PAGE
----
Under the Act, covered financial institutions include credit unions, depository institutions, investment advisers, broker-dealers, insurance companies, insurance agencies, and transfer agents.  The individuals covered under the Act are limited to certain individuals with specified roles.  Under some state statutes, covered financial institutions include only depository institutions and credit unions, but all officers and employees of the covered financial institutions are covered.

Who are protected adults?

The Act only protects adults age 65 and older, while FINRA Rule 2165 and some state laws protect both elder adults and adults with a mental or physical impairment.

What is financial exploitation?

The definition of financial exploitation varies from state to state and from agency to agency.  For example, under the Act, exploitation is defined to include “fraudulent or otherwise illegal, unauthorized, or improper act or process of an individual… that … results in depriving a senior citizen of rightful access to or use of benefits, resources, belongings, or assets.”  This definition does not require wrongful use. Some state statutes, on the other hand, require “wrongful use.”  Furthermore, only an individual is capable of committing financial exploitation under the Act and FINRA Rule 2165, while in some states, both an individual and entity are capable of committing financial exploitation.

Other considerations

Finally, even when reporting elder financial exploitation is optional, a financial institution should carefully consider the potential risks of inconsistent practices across different offices and the reputational risks in the event an incident of elder financial exploitation goes unreported.  Consequently, a financial institution should balance the risk and benefits when developing or revisiting reporting policies and procedures.  To be eligible for the immunity provided by the Act, a financial institution must implement training programs, or update existing programs, to meet the requirements of the Act.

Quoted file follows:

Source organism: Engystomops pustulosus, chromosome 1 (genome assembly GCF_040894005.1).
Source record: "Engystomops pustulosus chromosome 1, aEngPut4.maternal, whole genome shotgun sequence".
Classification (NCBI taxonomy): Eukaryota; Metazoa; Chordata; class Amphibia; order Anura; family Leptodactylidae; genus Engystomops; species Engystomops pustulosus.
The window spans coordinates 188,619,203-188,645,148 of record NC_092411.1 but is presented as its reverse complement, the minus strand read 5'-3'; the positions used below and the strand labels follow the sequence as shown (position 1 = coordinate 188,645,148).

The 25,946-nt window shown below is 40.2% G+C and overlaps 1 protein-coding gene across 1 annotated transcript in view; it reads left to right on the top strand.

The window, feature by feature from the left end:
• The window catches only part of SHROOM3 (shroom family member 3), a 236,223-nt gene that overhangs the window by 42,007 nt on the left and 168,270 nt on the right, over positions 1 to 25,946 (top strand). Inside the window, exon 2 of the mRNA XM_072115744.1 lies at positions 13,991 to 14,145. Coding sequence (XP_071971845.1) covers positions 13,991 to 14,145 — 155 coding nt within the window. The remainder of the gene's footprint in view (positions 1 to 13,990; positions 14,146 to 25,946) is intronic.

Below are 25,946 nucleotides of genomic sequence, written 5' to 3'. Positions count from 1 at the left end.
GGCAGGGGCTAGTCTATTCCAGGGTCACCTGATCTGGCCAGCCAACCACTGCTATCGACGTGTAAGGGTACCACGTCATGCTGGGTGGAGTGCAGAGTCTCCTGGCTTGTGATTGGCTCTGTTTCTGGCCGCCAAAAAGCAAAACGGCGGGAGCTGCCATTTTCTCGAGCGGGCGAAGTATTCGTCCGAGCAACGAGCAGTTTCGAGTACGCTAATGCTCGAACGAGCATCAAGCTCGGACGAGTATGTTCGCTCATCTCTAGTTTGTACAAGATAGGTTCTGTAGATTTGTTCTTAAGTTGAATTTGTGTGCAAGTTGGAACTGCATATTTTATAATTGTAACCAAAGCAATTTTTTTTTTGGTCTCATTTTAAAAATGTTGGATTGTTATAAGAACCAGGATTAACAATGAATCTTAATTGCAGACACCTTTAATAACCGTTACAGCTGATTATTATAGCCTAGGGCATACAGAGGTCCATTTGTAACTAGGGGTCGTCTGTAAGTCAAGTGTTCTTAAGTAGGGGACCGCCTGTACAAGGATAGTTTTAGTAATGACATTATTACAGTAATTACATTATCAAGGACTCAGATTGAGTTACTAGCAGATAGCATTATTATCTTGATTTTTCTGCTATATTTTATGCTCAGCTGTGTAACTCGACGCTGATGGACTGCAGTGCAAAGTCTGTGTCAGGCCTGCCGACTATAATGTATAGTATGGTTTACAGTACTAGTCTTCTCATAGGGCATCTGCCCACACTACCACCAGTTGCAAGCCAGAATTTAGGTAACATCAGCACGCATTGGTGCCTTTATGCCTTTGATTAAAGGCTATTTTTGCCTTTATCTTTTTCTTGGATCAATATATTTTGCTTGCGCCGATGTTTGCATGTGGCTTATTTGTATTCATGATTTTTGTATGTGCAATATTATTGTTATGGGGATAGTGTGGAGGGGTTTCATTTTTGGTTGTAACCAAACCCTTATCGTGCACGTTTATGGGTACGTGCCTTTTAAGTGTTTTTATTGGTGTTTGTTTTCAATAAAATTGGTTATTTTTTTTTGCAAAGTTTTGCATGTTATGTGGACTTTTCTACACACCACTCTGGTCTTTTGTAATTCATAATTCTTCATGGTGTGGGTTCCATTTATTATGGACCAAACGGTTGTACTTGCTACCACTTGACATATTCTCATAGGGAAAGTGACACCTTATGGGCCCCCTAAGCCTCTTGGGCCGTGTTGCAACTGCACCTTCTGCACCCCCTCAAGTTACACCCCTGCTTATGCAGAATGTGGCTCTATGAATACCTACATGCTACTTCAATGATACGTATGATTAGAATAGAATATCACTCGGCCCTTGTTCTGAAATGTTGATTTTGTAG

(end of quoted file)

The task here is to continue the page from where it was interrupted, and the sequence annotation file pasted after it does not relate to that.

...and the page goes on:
Read our full REVERSEinquiries issue here.

The New York Stock Exchange LLC (“NYSE”) proposes to amend Rule 2 to remove the FINRA or other national securities exchange membership requirement for member organizations.  Rule 2 was previously amended in 2007 to require FINRA membership as part of the transition plan for the consolidation of NYSE Regulation, Inc. and the National Association of Securities Dealers (“NASD”).  During this transition period, FINRA provided regulatory surveillance and enforcement services to NYSE, including with respect to NYSE rules, while the harmonization of NYSE and NASD rules was completed.  The proposed rule change reflects the end of the transition period and related regulatory outsourcing as NYSE resumed direct performance of certain previously outsourced regulatory functions on January 1, 2016.  Going forward, common members will continue to be regulated pursuant to the current allocation plan between FINRA and NYSE, and FINRA will continue to perform certain regulatory services under the oversight of NYSE’s regulatory unit pursuant to the existing Regulatory Services Agreement.  The full notice may be found here and the full text of the proposed revisions may be found here.

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Last month’s announcement by FINRA marks the completion of the consolidation of FINRA’s enforcement functions under the leadership of Susan Schroeder.  One of the key outcomes of FINRA360,  the new structure is designed to ensure a more consistent enforcement program.  Schroeder noted, “The consolidation of our enforcement function enables us to better target developing issues that can harm investors and market integrity, and ensure a uniform approach to charging and sanctions.”  Under the new structure, the Department of Enforcement contains two new centralized units, Investigations and the Office of the Counsel to the Head of Enforcement, and three specialized teams, Main Enforcement, Sales Practice Enforcement and Market Regulation Enforcement.  The groups will be headed by Terrence Bohan, Lara Thyagarajan, Jessica Hopper, Christopher Kelly and Elizabeth Hogan, respectively.  See the full announcement here.

Read our full REVERSEinquiries issue here.